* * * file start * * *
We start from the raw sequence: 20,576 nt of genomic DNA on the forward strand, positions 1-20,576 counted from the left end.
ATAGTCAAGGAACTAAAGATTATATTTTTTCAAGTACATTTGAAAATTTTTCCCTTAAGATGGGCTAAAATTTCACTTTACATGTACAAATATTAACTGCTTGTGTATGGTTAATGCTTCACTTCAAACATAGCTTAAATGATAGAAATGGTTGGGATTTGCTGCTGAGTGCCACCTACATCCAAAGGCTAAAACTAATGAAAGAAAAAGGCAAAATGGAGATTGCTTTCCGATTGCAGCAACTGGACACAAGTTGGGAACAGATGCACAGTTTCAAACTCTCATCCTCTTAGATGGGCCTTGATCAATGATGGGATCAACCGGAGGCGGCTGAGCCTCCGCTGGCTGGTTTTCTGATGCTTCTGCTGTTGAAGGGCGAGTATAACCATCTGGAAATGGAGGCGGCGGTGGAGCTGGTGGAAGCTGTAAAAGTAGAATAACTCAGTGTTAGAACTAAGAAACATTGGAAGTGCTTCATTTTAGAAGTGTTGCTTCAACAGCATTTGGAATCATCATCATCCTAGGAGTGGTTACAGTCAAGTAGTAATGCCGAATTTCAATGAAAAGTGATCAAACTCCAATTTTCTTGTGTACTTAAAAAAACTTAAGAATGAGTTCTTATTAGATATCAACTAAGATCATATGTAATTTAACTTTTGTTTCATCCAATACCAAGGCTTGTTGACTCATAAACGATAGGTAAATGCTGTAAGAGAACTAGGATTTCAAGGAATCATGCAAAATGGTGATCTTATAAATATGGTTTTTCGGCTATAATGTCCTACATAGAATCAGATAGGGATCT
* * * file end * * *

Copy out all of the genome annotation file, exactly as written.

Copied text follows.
We start from the raw sequence: 20,576 nt of genomic DNA on the forward strand, positions 1-20,576 counted from the left end.
ATAGTCAAGGAACTAAAGATTATATTTTTTCAAGTACATTTGAAAATTTTTCCCTTAAGATGGGCTAAAATTTCACTTTACATGTACAAATATTAACTGCTTGTGTATGGTTAATGCTTCACTTCAAACATAGCTTAAATGATAGAAATGGTTGGGATTTGCTGCTGAGTGCCACCTACATCCAAAGGCTAAAACTAATGAAAGAAAAAGGCAAAATGGAGATTGCTTTCCGATTGCAGCAACTGGACACAAGTTGGGAACAGATGCACAGTTTCAAACTCTCATCCTCTTAGATGGGCCTTGATCAATGATGGGATCAACCGGAGGCGGCTGAGCCTCCGCTGGCTGGTTTTCTGATGCTTCTGCTGTTGAAGGGCGAGTATAACCATCTGGAAATGGAGGCGGCGGTGGAGCTGGTGGAAGCTGTAAAAGTAGAATAACTCAGTGTTAGAACTAAGAAACATTGGAAGTGCTTCATTTTAGAAGTGTTGCTTCAACAGCATTTGGAATCATCATCATCCTAGGAGTGGTTACAGTCAAGTAGTAATGCCGAATTTCAATGAAAAGTGATCAAACTCCAATTTTCTTGTGTACTTAAAAAAACTTAAGAATGAGTTCTTATTAGATATCAACTAAGATCATATGTAATTTAACTTTTGTTTCATCCAATACCAAGGCTTGTTGACTCATAAACGATAGGTAAATGCTGTAAGAGAACTAGGATTTCAAGGAATCATGCAAAATGGTGATCTTATAAATATGGTTTTTCGGCTATAATGTCCTACATAGAATCAGATAGGGATCT